Wednesday, 8 January 2020

The Epicurean Glasgow Ed. Review

Hi everyone,

Happy new year! Hope everyone has had a great time over the holidays.
Today I’ve got a whisky that I was given 2/3 of a bottle of at the end of a festival. But immediately gave to a friend because I thought they might enjoy it more than me.
This is one of Douglas Laing’s blended malts that they have done focussing on different regions, this one on the Lowlands. Which puts it in the interesting position of not having that many distilleries to source whisky from. Glenkinchie, Bladnoch and Auchentoshan seem like the only likely options.

The Epicurean Glasgow Edition 58.6%
Colour: Straw
Body: Medium
Nose: Umm, milky at first nosing. Like sour milk, which is weird. Some lemon, green apple and also, well, cheese. Malt is there, very light touch of oak but remains pretty lactic. Really not a fan of the nose.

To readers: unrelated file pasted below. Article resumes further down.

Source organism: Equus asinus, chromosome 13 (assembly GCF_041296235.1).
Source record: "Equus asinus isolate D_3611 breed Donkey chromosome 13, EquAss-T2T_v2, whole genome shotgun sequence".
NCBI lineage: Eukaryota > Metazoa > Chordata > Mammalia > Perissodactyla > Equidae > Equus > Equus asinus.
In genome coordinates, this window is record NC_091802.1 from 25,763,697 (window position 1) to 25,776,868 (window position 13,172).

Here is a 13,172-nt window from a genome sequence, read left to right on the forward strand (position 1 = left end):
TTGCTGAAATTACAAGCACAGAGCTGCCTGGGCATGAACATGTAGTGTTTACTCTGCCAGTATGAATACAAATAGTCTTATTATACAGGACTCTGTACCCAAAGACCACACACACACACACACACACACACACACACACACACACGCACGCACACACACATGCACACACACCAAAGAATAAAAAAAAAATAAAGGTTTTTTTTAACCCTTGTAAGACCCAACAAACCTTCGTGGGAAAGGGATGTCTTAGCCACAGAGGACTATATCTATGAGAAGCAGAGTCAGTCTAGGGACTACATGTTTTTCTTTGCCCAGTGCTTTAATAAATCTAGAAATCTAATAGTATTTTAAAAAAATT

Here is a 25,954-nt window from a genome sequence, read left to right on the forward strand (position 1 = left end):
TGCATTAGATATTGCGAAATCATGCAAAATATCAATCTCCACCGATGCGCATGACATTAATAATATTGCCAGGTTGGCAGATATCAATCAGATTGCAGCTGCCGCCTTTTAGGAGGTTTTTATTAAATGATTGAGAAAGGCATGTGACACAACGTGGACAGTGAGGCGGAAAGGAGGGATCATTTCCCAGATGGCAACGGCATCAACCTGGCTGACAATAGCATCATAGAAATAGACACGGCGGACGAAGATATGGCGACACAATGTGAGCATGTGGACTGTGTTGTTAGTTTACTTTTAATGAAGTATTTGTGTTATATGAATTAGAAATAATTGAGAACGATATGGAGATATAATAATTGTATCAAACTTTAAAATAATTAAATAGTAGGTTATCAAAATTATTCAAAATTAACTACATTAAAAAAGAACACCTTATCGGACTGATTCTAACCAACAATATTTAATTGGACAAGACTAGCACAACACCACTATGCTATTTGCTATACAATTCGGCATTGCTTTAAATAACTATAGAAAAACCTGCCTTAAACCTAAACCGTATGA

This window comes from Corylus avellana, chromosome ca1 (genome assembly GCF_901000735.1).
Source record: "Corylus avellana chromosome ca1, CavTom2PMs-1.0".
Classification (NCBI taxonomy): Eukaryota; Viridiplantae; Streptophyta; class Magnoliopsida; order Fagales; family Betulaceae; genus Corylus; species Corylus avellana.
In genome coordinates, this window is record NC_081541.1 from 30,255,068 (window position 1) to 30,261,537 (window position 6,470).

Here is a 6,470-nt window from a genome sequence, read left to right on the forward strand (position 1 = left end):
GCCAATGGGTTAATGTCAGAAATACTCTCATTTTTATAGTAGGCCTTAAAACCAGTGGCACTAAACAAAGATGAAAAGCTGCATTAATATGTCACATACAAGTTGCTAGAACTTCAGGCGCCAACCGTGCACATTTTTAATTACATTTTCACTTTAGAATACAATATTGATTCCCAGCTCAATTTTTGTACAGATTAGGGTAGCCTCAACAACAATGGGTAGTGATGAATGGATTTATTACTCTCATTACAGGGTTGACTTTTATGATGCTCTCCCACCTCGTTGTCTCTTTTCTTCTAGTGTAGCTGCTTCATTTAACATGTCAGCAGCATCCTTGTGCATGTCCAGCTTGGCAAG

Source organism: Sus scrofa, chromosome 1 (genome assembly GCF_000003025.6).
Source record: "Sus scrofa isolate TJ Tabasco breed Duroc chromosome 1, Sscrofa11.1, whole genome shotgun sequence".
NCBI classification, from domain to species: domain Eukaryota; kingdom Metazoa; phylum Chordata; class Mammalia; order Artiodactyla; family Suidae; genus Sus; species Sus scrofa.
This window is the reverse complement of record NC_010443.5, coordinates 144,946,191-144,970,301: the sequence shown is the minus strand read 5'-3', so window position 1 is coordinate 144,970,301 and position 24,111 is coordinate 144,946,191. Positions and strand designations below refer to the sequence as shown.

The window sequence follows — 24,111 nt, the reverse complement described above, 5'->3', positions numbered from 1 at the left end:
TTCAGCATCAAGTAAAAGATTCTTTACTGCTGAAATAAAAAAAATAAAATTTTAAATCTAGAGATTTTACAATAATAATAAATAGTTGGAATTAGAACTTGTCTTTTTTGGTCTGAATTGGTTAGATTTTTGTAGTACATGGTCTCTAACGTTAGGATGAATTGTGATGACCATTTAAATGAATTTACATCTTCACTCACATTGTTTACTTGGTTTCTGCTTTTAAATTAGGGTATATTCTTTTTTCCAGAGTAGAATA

Water: Green apple and milk in a blender, throw in a pack of bubblegum too. And some yeast. You know, because why not?
Taste: Soft with a nice mouthfeel to start, fresh and zesty with green apple and zingy lemon citrus, then a little darker with the malt and a bit of white pepper spice making an appearance. There is more of a lactic thing coming out nearer the end into the finish.
Water: Again, nice arrival but the development goes astray with spiced cardboard and a bit of plastic.
Finish: Medium length. Malt and some milk chocolate, doesn't quite go into the lactic territory again but there's something harsher going on with the spice.
The lactic and milky notes on this were totally unexpected to me and I don’t think I’ve had anything like this in a whisky before, even from Bruichladdich. It isn’t even that unpleasant, but it’s kind of unsettling and weird.
61/100

Thanks for reading!

Scotch Review #836
Whisky Network Review #1001

Network Average: 75.2
Best Score: 94
Worst Score: 12
0-49 Terrible
50-59 Bad
60-64 Just About OK
65-69 Ok to Good
70-74 Good
75-79 Very Good
80-84 Excellent
85-89 Superb
90+ Magnificent